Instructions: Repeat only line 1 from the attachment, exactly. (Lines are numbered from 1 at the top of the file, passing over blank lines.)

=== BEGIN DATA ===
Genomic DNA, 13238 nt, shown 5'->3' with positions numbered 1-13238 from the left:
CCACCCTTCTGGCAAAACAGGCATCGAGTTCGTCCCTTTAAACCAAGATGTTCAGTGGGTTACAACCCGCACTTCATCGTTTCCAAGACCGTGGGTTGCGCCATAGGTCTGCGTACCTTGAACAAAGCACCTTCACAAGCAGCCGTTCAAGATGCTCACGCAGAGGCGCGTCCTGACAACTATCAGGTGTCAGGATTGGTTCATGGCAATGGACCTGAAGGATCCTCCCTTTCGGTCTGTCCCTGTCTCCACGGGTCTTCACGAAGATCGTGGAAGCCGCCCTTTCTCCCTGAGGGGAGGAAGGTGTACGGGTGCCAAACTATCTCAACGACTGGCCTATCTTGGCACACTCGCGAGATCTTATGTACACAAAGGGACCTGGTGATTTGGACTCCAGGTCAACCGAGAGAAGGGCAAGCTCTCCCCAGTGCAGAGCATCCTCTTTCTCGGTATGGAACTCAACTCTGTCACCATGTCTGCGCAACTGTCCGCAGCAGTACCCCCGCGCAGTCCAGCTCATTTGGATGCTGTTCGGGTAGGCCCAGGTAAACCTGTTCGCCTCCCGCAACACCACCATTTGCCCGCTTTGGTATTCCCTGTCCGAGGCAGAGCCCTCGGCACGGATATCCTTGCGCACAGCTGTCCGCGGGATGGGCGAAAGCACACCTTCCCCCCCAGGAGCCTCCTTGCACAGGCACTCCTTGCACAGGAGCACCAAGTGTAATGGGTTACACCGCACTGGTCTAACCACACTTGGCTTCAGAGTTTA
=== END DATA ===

Genomic DNA, 13238 nt, shown 5'->3' with positions numbered 1-13238 from the left: